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This whole monstruousity was originally conveived February through March 2001 by the members of The Big Note - a Frank Zappa YahooGroup. After an arduous gestation period, this site was birthed on April 11 2001. True to the essence of collaborative effort, these people are held responsible.
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One of the great things about attending conventions of on-line bookdealers (besides commiserating at the absurdity of actually having them) is hearing the reasons that the more thoughtful among them give for keeping their stores on-line instead of in "meat-space". Fortunately for me, the last convention for O.B.O.E. (On-line Bookstore Owners of Earth) was held two weeks ago here in Seattle, so I didn't have to travel far.
I still smile fondly at the thought of all the "OBOErs" singing and dancing in the rain in their sailor suits. It's just not the same - twirling around in the rain, singing your heart out - when you're dressed as Darth Vader. Besides, a lot of WTO protesters got us OBOE bookdealers confused with the Seattle Police who were sporting similar costumes.)
Surprisingly, the number one reason most on-line bookdealers give for not having a physical store is the concern over hygiene - more specifically: the finger prints left on and around the light switch to the bookstore bathroom. Now, I've never had "hard 'n' fast" reasons for, or against, selling in meat-space, but I've got to admit - if this is your primary reason for staying exclusively on-line - you're deluding yourselves.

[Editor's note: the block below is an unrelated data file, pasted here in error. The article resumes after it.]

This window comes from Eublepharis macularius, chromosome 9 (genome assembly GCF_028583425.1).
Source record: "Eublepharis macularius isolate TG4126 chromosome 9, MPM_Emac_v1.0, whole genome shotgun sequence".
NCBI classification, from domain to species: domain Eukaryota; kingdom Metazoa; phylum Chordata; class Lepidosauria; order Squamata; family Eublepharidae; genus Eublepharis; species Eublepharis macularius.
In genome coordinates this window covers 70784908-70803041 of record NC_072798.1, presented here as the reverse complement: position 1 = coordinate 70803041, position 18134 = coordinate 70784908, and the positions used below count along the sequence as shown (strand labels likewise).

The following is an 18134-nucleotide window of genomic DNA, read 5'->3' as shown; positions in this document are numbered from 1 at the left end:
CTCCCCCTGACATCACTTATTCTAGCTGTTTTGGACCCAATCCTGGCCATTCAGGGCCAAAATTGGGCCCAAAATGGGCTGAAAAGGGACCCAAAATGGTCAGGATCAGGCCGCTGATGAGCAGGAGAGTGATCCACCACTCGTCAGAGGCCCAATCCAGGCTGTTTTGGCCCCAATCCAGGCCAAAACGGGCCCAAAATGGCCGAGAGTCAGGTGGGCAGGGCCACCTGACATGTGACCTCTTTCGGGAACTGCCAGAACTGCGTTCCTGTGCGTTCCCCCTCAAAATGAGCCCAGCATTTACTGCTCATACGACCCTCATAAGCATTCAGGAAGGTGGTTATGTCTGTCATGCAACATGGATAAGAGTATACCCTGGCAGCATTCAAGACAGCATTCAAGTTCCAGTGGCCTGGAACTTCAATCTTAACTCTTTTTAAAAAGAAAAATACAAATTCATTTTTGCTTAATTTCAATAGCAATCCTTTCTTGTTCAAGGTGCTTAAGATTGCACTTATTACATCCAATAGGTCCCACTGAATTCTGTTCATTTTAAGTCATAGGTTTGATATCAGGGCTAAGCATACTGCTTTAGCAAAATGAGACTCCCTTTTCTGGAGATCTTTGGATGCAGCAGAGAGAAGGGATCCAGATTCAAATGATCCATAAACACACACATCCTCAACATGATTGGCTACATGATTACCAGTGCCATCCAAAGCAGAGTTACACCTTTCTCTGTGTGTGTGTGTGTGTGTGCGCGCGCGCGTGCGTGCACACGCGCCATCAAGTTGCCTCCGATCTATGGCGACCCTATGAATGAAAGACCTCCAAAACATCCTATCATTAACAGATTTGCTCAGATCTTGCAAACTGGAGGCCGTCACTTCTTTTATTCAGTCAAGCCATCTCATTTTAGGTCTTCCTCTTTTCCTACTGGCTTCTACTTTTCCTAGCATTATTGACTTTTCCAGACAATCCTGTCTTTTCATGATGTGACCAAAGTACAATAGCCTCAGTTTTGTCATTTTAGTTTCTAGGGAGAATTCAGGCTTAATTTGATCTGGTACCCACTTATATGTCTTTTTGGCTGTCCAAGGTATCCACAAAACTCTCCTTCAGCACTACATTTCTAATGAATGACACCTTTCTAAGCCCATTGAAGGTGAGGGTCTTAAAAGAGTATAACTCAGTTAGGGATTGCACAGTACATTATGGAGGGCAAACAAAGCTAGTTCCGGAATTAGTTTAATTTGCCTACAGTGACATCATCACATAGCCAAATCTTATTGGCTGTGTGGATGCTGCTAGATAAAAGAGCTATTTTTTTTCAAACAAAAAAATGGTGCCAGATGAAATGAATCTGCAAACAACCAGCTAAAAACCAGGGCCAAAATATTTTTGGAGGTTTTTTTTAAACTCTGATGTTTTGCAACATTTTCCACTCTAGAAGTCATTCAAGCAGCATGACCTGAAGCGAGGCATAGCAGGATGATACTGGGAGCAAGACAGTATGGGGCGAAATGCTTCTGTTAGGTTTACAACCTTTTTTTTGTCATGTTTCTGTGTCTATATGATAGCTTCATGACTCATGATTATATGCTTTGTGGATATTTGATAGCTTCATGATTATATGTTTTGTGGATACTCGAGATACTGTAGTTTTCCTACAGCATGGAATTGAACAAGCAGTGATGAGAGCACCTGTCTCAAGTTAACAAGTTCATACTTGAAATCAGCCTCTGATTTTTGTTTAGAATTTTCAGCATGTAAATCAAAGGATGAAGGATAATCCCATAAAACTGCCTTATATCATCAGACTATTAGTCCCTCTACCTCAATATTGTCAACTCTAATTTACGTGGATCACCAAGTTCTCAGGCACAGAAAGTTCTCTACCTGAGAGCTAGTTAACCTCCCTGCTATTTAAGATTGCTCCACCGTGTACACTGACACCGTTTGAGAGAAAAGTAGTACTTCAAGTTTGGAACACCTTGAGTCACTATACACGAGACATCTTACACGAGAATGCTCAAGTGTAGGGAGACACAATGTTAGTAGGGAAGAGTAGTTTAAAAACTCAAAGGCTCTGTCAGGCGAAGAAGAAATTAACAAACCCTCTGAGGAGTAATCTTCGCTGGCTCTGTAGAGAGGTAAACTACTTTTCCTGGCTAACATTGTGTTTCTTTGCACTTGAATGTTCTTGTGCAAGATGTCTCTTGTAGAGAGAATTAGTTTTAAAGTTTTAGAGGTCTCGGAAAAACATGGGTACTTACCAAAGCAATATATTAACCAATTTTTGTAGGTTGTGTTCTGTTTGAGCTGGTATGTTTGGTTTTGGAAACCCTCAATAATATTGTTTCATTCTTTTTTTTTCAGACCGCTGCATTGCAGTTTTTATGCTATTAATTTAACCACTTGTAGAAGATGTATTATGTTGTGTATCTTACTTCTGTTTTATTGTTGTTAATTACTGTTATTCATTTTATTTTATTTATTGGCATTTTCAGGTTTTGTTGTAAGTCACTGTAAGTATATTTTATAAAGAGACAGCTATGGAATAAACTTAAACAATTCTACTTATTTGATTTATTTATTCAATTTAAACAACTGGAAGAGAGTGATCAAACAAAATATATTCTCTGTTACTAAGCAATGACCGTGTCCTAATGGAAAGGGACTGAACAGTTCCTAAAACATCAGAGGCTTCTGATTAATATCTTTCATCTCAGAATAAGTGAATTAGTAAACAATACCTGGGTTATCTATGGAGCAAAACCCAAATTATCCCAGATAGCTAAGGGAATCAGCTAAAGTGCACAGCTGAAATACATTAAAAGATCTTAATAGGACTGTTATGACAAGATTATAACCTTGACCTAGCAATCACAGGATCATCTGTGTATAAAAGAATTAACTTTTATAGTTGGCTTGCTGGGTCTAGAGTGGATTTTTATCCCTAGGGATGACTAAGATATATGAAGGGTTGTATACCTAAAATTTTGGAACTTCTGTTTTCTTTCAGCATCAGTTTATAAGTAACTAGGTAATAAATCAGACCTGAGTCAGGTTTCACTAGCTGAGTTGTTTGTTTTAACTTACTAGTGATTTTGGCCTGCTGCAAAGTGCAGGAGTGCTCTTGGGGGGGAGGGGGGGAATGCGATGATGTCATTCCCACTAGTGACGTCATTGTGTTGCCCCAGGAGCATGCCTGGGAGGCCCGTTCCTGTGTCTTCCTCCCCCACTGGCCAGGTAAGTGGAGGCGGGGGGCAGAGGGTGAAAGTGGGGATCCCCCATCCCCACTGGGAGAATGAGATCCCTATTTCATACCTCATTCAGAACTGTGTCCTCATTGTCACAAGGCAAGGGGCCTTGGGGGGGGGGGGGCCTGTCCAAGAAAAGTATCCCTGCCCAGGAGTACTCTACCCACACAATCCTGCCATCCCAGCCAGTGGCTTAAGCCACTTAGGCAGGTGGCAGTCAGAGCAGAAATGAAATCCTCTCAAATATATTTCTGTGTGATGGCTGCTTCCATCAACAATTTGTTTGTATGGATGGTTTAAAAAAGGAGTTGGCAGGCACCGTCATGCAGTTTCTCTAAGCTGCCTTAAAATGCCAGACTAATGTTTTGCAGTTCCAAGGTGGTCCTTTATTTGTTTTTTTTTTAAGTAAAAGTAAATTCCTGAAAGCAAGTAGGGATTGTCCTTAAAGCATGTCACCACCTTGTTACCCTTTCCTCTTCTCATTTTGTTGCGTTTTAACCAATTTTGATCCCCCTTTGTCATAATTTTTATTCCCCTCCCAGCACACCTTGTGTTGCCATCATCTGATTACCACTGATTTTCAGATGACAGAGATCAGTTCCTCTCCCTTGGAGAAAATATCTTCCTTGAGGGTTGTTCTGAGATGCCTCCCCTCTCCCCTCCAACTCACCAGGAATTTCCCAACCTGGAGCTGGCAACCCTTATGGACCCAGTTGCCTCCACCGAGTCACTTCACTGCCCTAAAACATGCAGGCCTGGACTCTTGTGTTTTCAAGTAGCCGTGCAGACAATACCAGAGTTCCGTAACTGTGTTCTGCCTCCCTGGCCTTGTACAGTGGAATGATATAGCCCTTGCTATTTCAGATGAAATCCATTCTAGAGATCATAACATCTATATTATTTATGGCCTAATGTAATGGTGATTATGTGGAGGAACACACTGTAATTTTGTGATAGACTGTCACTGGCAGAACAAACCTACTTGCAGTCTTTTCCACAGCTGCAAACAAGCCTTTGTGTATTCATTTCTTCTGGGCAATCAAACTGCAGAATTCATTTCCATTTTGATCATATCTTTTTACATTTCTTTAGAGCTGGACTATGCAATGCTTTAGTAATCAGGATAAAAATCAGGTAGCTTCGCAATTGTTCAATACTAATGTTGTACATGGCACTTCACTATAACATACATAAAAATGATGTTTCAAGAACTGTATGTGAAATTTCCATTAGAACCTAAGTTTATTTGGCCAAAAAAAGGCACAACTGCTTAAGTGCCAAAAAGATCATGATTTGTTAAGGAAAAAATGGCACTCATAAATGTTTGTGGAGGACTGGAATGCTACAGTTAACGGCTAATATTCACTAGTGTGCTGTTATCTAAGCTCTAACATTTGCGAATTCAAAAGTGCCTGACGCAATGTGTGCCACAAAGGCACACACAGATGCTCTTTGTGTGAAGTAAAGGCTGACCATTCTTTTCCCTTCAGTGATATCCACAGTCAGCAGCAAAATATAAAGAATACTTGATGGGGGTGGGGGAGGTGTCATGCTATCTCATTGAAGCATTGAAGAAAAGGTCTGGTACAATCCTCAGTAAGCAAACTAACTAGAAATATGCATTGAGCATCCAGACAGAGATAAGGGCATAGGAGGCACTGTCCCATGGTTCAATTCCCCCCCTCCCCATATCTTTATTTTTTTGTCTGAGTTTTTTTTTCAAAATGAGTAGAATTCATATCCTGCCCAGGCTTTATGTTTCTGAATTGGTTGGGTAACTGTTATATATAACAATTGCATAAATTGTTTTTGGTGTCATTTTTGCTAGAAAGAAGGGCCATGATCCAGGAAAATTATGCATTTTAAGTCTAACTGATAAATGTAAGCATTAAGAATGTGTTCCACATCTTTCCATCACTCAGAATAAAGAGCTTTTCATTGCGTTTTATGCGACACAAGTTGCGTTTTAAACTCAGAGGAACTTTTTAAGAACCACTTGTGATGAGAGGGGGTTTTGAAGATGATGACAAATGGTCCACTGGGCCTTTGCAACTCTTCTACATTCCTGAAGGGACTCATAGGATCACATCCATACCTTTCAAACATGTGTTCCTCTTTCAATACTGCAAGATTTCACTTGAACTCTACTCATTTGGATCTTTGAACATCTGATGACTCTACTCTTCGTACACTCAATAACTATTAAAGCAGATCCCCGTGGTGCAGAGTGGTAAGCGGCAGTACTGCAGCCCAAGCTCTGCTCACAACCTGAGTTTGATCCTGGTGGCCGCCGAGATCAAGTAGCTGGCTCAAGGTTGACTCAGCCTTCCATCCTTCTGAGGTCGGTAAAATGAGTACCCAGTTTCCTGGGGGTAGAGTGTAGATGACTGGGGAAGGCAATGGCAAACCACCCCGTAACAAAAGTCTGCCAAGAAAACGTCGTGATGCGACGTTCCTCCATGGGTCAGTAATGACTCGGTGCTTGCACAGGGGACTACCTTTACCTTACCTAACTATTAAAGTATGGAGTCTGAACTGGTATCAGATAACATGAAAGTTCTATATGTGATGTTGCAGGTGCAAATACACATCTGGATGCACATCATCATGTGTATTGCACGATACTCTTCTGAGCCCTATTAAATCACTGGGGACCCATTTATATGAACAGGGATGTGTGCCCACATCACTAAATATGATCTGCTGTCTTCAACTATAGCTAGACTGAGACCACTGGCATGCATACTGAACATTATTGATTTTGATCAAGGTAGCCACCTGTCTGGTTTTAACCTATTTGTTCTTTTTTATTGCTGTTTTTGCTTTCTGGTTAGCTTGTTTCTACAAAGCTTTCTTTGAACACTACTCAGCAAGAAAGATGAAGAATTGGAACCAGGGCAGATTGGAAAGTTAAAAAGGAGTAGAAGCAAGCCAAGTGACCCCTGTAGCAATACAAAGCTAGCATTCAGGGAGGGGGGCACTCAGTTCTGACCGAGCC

I used to have this same problem at home. Relatives from out-of-town would come and stay with us. Our guest bedrooms have their own bathrooms and I couldn't help but notice all the fingerprints and scuff marks left around the light switches (which were located - as per the rules set aside in the last Uruguay-round of GATT - just inside the bathroom doors).
Looking into the matter further, I discovered that ALL the light switches in ALL the bathrooms had fingerprints and scuff marks around them! We live in a huge, Tudor house with eight bedrooms and ten bathrooms. Obviously, eliminating this problem was going to be no easy task.
Then one night, I got fed up with all the dot.com advertisements on network television. (If I see one more ad for Farmlove.com on Suddenly Susan, I'll squeal like a stuck pig in a James Dickey southern gothic!) Anyway, I padded off to the library and picked up a copy of Erland Fenn Clark's "Truncheons: Their Romance and Reality." (Published in London: Jenkins, 1935. 242 pages with 102 b/w illustrations, most full-page.) While flipping through the book, lovingly admiring the black and white photos of staves, portreves, leets, and ceremonial bludgeons, I found myself wistfully envisioning a world where there were never any marks left on the light switches of bookstore bathroom doors.
Fondling an imaginary truncheon, (was that a truncheon, or was I just happy to see me?) I drifted off to sleep. When I awoke, I knew I had the answer - install the sink outside the bathroom! Guests and residents wash their hands outside the bathroom before they touch the light switch inside the bathroom.
$30,000 later, the plumber is happy, but I notice now there are marks on the light switches in the halls that lead into the rooms with the bathrooms. This, at least, is one headache meat space dealers DO NOT have. One sink outside the bathroom door and their problem is solved.
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